New Jersey set a record for new COVID infections for a third straight day on Friday, announcing 15,630 additional confirmed cases as a late-year surge continued to wreak havoc ahead of Christmas.
The new cases eclipsed Thursday's record of 15,482, itself a big jump over Wednesday's 9,711, according to state Department of Health data.
Confirmed cases have skyrocketed this week as the highly contagious omicron variant raced through the population and residents rushed to get tested ahead of travel plans and holiday gatherings. Many spent the week rambling through long lines and high waiting times at testing sites around New Jersey.
Reported hospitalizations also rose on Friday, to 2,366. That was still a far cry from the height of the pandemic in the spring of 2020 when admissions surpassed 8,000 a day and hundreds were dying. Twenty-seven COVID deaths were reported on Friday.
While case numbers are climbing, comparisons are tricky as testing options were more limited earlier in the pandemic. It's also unclear how much omicron is driving the latest increase, since state data on particular variants typically lags weeks behind the daily case numbers.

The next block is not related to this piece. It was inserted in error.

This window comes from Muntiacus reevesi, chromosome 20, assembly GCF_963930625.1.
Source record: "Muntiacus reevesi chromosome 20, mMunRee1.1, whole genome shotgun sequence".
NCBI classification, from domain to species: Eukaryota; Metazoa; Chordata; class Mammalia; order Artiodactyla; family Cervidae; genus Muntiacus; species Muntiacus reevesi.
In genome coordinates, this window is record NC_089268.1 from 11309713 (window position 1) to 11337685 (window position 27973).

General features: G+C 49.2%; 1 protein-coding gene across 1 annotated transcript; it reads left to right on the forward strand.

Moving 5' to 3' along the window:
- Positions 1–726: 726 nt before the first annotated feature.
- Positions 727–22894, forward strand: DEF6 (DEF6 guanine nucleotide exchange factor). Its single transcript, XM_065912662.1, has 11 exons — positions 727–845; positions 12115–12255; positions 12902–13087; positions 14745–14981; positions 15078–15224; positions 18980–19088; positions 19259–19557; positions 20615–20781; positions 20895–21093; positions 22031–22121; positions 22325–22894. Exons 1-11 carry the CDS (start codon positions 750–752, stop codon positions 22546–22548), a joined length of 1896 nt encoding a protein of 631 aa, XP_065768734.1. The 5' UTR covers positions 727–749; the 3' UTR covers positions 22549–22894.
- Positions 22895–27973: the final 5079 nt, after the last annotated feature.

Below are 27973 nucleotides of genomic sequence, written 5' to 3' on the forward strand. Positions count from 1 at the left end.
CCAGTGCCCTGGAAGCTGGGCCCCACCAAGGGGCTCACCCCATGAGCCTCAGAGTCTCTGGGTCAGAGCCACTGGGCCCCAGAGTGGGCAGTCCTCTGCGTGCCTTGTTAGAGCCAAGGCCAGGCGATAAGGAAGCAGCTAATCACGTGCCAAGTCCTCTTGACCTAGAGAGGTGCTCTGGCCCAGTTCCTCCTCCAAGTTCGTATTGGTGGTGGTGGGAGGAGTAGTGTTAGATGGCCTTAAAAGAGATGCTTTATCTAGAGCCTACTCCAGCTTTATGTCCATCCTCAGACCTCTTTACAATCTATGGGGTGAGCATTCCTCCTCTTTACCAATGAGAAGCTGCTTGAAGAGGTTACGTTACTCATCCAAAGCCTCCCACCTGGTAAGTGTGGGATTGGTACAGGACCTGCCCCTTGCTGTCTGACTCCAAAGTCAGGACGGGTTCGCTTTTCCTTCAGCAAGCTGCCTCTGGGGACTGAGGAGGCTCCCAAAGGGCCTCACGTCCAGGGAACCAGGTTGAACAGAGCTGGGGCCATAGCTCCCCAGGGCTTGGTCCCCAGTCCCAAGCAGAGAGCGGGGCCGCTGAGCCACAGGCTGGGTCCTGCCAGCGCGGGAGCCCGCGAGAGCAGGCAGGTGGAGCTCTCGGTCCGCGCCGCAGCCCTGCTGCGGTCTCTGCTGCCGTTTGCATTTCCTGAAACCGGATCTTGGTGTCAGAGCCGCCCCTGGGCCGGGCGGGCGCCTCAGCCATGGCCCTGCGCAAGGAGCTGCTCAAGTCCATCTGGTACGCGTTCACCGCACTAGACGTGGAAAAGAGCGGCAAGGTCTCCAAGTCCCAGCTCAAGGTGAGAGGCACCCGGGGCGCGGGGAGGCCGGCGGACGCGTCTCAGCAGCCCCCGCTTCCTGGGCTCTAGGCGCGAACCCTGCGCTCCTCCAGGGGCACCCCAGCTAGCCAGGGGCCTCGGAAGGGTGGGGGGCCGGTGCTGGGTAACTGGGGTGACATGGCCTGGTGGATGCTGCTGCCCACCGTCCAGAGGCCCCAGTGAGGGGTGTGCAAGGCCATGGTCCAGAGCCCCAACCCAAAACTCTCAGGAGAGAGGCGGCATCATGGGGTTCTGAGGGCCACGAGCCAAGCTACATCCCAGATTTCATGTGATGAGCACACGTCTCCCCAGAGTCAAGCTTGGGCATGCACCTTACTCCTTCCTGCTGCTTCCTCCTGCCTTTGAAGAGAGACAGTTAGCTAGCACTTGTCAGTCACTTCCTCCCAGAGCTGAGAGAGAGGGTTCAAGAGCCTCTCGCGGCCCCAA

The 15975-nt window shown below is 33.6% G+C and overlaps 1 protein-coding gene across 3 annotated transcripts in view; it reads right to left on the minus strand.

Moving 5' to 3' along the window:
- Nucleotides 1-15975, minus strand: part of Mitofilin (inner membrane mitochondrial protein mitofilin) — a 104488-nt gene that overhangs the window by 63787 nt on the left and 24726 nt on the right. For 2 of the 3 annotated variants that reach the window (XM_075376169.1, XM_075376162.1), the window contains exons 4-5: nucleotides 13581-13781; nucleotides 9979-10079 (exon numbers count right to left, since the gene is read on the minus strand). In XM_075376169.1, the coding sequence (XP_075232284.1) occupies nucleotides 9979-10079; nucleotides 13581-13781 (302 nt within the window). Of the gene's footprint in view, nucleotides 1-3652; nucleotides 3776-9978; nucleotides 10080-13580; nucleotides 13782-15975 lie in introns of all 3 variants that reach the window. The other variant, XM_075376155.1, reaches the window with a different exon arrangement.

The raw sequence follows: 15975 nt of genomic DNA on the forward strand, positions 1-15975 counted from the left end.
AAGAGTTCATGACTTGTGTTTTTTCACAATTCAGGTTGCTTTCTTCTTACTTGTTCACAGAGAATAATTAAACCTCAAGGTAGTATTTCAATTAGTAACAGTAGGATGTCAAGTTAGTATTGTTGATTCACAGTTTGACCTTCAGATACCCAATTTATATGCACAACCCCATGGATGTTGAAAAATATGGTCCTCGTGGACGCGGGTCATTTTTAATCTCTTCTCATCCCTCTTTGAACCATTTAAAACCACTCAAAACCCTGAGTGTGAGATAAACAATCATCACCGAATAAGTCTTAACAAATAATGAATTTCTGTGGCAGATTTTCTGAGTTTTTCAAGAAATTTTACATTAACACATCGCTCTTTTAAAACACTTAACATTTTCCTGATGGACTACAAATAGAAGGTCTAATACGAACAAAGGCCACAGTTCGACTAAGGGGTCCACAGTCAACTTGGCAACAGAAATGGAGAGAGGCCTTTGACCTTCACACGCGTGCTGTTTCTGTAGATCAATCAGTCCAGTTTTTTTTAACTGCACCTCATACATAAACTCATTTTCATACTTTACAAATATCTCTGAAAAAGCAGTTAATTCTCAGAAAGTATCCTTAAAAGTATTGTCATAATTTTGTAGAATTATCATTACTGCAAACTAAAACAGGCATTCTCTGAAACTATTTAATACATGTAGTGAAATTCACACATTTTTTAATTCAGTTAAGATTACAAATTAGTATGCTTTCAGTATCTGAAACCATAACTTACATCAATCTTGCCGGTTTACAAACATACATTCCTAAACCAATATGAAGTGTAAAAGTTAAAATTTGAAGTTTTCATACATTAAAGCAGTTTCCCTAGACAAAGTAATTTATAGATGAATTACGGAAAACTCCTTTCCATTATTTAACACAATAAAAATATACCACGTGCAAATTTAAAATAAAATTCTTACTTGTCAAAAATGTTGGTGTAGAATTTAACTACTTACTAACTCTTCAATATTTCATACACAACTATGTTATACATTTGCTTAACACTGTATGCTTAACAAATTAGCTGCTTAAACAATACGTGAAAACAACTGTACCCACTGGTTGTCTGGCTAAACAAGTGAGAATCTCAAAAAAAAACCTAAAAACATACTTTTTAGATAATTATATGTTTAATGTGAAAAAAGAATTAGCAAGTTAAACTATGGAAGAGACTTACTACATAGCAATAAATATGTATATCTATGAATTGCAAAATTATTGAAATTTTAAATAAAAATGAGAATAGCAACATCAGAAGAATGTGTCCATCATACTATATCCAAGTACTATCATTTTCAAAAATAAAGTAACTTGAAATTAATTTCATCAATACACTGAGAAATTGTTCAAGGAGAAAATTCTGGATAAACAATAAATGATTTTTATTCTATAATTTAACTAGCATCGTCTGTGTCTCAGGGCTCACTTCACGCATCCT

Whatever the cause, ripples of the surge could be felt across the state. Dozens of flights were delayed and canceled at Newark Liberty International Airport on Friday, as labor shortages due to increased infections compounded weather problems for airlines.
More than 2,500 commercial flights were canceled Christmas Day, according to FlightAware. A large share of the flights, more than 1,000, were canceled by Chinese airlines. About 300 were canceled by Delta, 250 by United and another 125 by JetBlue, the flight tracking website reported.
Another nearly 5,000 flights in the U.S. were delayed.
Christmas Day is one of the lightest travel days of the holiday travel rush. JetBlue is also having issues: 72 Christmas Eve flights were canceled, or 7% of its scheduled flights.
Delta said late Friday morning that it expects the cancellations to continue into Sunday, a busy travel day ahead of the new work week.
In Morristown and Newark, officials announced indoor masking and vaccination requirements to try to limit the spread. Meanwhile, RWJ Barnabas, one of the largest healthcare systems in the state, said it will limit patient visitors in its hospitals and other medical facilities starting Sunday.